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The EU’s apparent preference for settling, rather than prosecuting Google for antitrust violations, turns a blind eye to Google’s proliferating abuse of its dominance.
Last week Canada’s Competition Bureau announced its investigation has found three new ways that Google maybe abusing its dominance. Those three are above and beyond the four abuses of dominance that the EU already has found. In turn, those four were more abuses of dominance than the U.S. Federal Trade Commission found in its earlier investigation.
Canadian authorities allege Google is abusing its dominance by raising advertiser prices via forcing participation in Enhanced Campaigns, by foreclosing competition via exclusive Android deals, and by abusing YouTube’s dominance to foreclose other mobile platforms.
Google’s dominance is also not going away; it is proliferating at an accelerating rate. Google reached a billion users via searches in 13 years, Google Maps in 9 years, YouTube in 8 years, and Android in 5 years. Google+ will likely reach a billion users in an estimated 4 years.
Google’s rapidly spreading dominance and allegations of dominance abuse make it by far the largest, broadest, fastest-spreading, and potentially most harmful dominant firm in EU history. Never before has one company had more power to dictate what people find online, the value of Internet content, and which online businesses prosper or fail.
Google’s EU privacy and data protection abuses are also growing.
Concerning abuses of other EU laws, EU nations have found Google to be among the most aggressive companies in the world at evading EU taxes. And Google has earned more copyright and patent property infringement charges than any company in the world.
Simply put, there is no other company that the EU has more law enforcement problems with than Google.
In that well-known context, it is astounding that the EU is even entertaining a Google-proposed absolution settlement that would require the EU to “confirm there are no grounds for further action.”
If approved, the settlement would make many extraordinary unwarranted concessions to Google.
The EU would allow Google to continue illegally diverting traffic and preferring Google content.
The EU would absolve Google of any wrongdoing for abusing its dominance in four ways.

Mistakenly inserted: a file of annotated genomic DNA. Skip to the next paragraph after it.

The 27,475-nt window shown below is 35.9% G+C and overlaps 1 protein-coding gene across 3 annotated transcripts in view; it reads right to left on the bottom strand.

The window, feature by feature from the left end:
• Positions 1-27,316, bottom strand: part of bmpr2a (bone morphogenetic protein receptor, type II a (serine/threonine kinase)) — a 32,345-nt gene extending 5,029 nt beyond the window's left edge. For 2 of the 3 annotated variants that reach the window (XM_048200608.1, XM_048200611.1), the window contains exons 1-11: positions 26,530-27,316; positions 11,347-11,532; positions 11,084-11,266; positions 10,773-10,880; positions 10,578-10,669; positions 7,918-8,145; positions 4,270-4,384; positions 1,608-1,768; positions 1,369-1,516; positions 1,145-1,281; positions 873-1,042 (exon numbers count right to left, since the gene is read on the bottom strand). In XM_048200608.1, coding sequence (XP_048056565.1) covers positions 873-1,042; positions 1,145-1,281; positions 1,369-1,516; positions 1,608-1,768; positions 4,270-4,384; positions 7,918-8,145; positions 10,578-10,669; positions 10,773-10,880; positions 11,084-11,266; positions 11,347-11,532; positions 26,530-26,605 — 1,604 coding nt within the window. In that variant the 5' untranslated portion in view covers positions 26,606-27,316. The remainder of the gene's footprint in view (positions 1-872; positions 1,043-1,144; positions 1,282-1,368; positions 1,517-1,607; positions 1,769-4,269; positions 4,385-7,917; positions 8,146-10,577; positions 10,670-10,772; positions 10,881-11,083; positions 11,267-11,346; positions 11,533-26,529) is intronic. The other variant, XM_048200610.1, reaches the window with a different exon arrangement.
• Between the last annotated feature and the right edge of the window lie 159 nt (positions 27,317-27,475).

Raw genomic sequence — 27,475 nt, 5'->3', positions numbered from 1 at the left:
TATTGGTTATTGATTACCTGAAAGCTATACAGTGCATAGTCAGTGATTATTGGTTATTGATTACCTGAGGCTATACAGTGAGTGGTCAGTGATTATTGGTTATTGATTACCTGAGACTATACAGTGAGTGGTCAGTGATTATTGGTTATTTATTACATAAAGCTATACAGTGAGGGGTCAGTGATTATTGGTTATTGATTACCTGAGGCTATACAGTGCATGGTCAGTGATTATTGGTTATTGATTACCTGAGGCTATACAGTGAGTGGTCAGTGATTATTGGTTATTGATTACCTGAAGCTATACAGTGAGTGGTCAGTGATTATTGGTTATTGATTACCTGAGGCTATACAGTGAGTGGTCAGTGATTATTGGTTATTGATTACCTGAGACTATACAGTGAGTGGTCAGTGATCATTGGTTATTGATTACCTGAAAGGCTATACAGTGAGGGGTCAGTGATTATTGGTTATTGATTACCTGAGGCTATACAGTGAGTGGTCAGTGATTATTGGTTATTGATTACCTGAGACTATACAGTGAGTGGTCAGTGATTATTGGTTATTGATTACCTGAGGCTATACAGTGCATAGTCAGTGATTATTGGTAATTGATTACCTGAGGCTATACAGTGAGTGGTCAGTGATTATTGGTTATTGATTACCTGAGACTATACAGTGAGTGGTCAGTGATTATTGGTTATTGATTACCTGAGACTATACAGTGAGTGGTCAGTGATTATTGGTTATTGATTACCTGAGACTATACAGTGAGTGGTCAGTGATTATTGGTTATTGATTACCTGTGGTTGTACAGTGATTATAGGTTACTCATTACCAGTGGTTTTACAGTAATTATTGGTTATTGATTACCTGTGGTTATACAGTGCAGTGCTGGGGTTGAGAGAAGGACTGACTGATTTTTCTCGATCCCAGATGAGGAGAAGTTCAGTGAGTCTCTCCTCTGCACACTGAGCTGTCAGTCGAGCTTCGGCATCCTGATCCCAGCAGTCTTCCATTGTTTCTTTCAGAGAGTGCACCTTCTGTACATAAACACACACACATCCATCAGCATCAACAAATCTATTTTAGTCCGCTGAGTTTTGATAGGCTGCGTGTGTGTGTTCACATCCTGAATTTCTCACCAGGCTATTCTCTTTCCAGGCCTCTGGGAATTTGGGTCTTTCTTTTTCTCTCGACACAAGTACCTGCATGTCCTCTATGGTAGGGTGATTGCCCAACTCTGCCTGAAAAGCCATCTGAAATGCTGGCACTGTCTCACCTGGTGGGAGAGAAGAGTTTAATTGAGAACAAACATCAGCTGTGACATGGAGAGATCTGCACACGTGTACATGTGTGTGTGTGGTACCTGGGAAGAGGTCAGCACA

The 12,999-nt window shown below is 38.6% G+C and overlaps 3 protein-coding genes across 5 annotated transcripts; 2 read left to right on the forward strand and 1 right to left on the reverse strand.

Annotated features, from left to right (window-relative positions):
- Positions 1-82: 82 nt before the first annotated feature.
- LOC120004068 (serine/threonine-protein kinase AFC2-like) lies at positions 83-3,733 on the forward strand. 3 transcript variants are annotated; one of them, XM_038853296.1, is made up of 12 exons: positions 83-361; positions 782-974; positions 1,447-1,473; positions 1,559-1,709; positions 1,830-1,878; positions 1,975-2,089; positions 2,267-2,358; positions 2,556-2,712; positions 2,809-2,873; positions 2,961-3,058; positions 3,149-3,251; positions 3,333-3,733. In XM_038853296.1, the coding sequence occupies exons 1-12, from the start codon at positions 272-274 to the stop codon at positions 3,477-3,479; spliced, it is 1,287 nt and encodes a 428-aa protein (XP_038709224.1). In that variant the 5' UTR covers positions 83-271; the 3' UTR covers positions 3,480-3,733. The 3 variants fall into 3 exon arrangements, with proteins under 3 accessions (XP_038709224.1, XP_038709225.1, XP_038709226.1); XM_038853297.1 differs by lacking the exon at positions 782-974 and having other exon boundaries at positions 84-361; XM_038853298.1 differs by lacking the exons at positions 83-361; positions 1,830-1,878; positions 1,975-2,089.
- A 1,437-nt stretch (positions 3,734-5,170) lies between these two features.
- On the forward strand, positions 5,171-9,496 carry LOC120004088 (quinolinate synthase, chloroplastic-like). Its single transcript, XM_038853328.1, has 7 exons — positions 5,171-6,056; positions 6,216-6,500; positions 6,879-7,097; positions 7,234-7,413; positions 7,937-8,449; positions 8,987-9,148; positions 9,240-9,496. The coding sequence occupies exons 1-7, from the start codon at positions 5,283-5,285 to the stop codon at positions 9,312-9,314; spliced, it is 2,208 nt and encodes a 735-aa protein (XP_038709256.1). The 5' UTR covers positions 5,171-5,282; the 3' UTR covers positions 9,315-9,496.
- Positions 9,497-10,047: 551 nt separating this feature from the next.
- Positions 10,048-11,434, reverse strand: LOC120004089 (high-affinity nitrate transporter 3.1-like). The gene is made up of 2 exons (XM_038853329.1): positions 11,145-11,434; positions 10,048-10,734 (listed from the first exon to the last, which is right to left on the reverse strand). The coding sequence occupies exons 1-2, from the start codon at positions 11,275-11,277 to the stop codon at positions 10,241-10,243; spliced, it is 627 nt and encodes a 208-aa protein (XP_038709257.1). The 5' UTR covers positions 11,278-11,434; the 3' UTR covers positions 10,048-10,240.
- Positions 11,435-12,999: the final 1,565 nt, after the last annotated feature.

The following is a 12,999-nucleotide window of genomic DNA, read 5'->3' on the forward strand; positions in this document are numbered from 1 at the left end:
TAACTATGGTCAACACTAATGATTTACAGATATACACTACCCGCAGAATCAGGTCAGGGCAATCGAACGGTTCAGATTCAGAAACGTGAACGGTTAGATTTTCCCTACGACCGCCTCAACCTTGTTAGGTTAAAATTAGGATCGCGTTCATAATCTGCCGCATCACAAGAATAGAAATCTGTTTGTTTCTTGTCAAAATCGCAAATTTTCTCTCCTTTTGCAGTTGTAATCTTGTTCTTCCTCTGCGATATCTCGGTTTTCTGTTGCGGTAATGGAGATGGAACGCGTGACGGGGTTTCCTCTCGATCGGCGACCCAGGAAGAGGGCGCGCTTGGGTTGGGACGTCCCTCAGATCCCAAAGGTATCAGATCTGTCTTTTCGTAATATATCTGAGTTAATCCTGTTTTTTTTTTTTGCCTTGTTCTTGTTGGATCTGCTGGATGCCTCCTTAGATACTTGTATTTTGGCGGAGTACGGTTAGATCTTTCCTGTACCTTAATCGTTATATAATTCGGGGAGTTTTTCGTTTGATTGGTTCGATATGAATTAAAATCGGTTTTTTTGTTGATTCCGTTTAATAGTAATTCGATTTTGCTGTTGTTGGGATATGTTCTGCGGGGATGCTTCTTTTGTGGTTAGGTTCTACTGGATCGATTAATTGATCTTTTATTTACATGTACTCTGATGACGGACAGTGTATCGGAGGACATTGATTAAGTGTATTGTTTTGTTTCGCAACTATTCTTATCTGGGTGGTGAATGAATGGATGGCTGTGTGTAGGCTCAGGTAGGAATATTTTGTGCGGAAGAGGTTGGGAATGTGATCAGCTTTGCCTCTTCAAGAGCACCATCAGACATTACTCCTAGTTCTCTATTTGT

The EU would not conclude Google’s greater-than 90 percent share is dominance even though the EU’s standard dominance threshold for other companies is 39.7 percent.
The EU would exempt Google from any fine and the standard EU legal obligations of dominant firms, i.e., “A special responsibility not to allow its conduct to impair competition on the common market.”
The EU would even permit Google to continue to extend its dominance into other markets without limit.
In sum, the EU’s continued interest in settling with Google generates many more questions than it answers.
Why would the EU lean towards the most lenient process and treatment for the most dominant, and potentially the most abusive dominant, company the EU has ever investigated?
Why would the EU consider minimizing and not maximizing its law enforcement authority and deterrence when it knows the Google dominance abuse problem is not going away, but actually is spreading and getting much worse?
How would Google have much incentive to fully comply with the proposed settlement if the EU agrees to shut down its current investigations before, and not after, Google has fully complied with the proposed settlement?
How would a settlement deter future Google abuses of dominance when the proposed settlement does not conclude Google’s 90 percent share is dominant; include an admission of, or responsibility for, wrongdoing, or preclude future illegal abuses?
What part of Google’s first two settlement proposals’ delays, deceit, and deficiencies, inspire EU confidence that Google would promptly and fully comply with its proposed settlement?
In short, why isn’t the European Commission prosecuting Google?
[First published at the Daily Caller.]